Irena Sendler in nursing uniform, 1944.
Irena Sendler, Christmas Eve, 1944. Image from Wikimedia.

Not many people know the name Irena Sendler. There are no statues of her in local parks or schools named in her honor. Even after Yad Vashem–Israel’s official memorial and organization dedicated to preserving the memory of the Holocaust–publicly recognized her bravery and service in 1965, it took a group of Kansas high school drama students in 1999 to truly bring her story to life.

Irena was born on February 15, 1910. She grew up in Otwock, Poland, a town about 15 miles from the Jewish community in Warsaw. Her father was the local doctor and one of the few practitioners at the time who would treat Jewish patients. His motto was, “jump into the water to save someone drowning, whether or not you can swim.” Growing up around this mentality, Irena began to adopt it herself, becoming an avid advocate for social justice.

In the early stages of German occupation in Poland, Irena worked for the Warsaw Social Welfare Department at state-run canteens. On the surface, these canteens provided basics like food, clothing, and financial aid, but behind the scenes, they also helped to supply the Jewish community with false identities and documentation. Those who received new identities were taught mass and other mannerisms necessary to pass themselves off as Catholic instead of Jewish.

In 1940, the Germans sealed off Warsaw into a Jewish ghetto, confining over 400,000 Jews to just a few city blocks. Not long after, aiding Jews was declared punishable by death. This law was harshly enforced in Poland, especially, extending death not just to the individual responsible for the aid, but their entire family as well. Despite the threat, Irena continued to work on the Jews’ behalf, her passion and dedication only increasing after witnessing Dr. Janusz Korczak, a beloved pediatrician, author, and orphanage owner carted off to a death camp with his 200 wards.

Afraid the ghetto would be overrun with typhus and create an outbreak beyond its borders, the Germans allowed social workers in to monitor and control the spread of disease. Her position within the Social Welfare Department allowed Irena to enter the ghetto as one of these social workers. In an official capacity, she could only enter to conduct sanitary inspections, but each time she went into the ghetto, Irena snuck in contraband including food, clothing, and medical supplies. She also worked with the other social workers to sneak children out, hiding them in medical bags and ambulances to keep them from being discovered. If they awoke and began to cry as Irena passed German soldiers, the dog she always took with her would bark to cover the noise. Once they were out, the children were hidden in homes, churches, and convents. Irena kept track of them all, recording their names, aliases, and descriptions in the hopes she could help reunite them with their families after the war. She hid this list in a glass jar beneath an apple tree near one of the German barracks.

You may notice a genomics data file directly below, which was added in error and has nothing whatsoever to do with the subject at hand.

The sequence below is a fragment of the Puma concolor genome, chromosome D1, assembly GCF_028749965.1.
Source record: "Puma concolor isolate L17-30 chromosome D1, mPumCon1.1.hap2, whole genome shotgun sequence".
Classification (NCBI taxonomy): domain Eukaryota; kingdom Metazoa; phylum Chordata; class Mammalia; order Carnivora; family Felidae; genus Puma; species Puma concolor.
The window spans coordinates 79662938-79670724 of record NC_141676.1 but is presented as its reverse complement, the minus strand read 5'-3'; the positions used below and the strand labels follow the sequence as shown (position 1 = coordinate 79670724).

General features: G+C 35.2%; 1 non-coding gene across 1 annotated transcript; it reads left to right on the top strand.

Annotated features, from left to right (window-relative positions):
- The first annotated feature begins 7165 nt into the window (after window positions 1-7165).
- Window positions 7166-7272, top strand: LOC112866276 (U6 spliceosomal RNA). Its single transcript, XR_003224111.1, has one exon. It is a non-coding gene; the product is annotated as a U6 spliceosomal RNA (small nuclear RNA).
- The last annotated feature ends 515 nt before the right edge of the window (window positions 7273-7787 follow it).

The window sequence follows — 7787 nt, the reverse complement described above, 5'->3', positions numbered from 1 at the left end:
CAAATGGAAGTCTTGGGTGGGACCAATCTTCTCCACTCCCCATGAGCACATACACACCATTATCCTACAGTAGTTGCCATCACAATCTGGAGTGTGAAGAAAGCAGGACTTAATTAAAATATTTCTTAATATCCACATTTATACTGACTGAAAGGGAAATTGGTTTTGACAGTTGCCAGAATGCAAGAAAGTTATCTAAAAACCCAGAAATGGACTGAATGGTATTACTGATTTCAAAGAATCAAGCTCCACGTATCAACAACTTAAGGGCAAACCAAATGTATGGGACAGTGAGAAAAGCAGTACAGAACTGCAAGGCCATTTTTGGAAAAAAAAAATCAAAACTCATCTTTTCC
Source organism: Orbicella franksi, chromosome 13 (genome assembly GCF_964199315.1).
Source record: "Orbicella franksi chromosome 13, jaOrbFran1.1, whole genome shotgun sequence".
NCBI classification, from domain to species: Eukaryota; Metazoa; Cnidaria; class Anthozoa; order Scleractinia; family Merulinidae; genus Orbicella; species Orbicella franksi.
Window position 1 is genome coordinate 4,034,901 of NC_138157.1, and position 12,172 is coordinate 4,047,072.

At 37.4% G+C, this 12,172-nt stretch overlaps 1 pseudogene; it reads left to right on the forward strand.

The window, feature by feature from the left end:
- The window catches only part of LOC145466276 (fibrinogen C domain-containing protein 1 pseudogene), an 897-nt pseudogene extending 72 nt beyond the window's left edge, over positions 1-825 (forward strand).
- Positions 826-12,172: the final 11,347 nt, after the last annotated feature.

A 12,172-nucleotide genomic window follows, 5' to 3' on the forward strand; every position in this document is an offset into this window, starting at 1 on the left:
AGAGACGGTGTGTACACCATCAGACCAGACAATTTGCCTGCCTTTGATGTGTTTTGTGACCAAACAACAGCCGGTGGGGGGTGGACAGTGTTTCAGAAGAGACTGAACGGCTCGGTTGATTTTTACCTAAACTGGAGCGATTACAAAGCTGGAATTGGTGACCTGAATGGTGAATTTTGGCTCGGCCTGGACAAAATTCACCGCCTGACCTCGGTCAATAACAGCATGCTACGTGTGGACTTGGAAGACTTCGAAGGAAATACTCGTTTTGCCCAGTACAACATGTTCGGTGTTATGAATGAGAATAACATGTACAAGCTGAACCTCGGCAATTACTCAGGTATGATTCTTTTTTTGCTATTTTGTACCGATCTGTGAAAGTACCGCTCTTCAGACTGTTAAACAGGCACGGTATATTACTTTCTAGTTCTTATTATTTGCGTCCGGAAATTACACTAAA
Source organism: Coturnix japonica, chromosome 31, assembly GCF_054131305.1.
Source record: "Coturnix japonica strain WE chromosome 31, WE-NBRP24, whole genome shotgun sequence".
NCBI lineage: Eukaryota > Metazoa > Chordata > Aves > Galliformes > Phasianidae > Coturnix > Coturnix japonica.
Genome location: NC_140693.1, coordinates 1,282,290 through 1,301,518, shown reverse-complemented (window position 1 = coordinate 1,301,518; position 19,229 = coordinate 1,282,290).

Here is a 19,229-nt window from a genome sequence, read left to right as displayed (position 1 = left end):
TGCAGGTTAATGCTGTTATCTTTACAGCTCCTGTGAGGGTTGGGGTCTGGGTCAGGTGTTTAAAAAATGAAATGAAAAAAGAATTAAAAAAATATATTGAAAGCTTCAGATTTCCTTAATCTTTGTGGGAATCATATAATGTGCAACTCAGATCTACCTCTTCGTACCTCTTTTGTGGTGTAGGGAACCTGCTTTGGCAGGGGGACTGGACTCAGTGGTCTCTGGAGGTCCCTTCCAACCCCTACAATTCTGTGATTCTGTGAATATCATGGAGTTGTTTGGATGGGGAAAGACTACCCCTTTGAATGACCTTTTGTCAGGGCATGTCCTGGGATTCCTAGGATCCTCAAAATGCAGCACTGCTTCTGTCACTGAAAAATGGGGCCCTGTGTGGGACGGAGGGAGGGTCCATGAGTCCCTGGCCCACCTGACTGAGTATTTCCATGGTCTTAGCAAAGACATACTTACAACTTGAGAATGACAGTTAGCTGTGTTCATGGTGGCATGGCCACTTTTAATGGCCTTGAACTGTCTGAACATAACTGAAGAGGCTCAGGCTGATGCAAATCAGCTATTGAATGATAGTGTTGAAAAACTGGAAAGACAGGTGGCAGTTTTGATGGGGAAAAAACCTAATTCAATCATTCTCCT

In 1943, someone reported Irena to the Germans. She was caught and tortured, her legs and feet broken, but she refused to give up any information. They ordered her executed, but the resistance network she was working for bribed the guards and helped her escape. Irena went into hiding to recover from her time with the Germans and, under a new identity, went back to Warsaw. She took a nursing position with the local hospital and continued her work, caring for and hiding Jews.

Moved by Irena’s story, a group of high school students researched and wrote a play based on her life. They called it Life in a Jar, and, upon learning Irena was still alive at the time of its creation, sent her a copy in her native language. Adapted by other schools and organizations, Life in a Jar was performed on stage over 200 times worldwide and turned into a film. As news of her story spread near and after her death, Irena was publicly recognized with several awards and memorial plaques in her honor.

Before her death in 2008, Irena was reunited with several of the Jewish children she helped to save. Their tear-filled reunion was one of hope and love as they were able to personally thank the woman who saved their lives.

-Emily VanderBent
Junior Girl
Girl Museum Inc.

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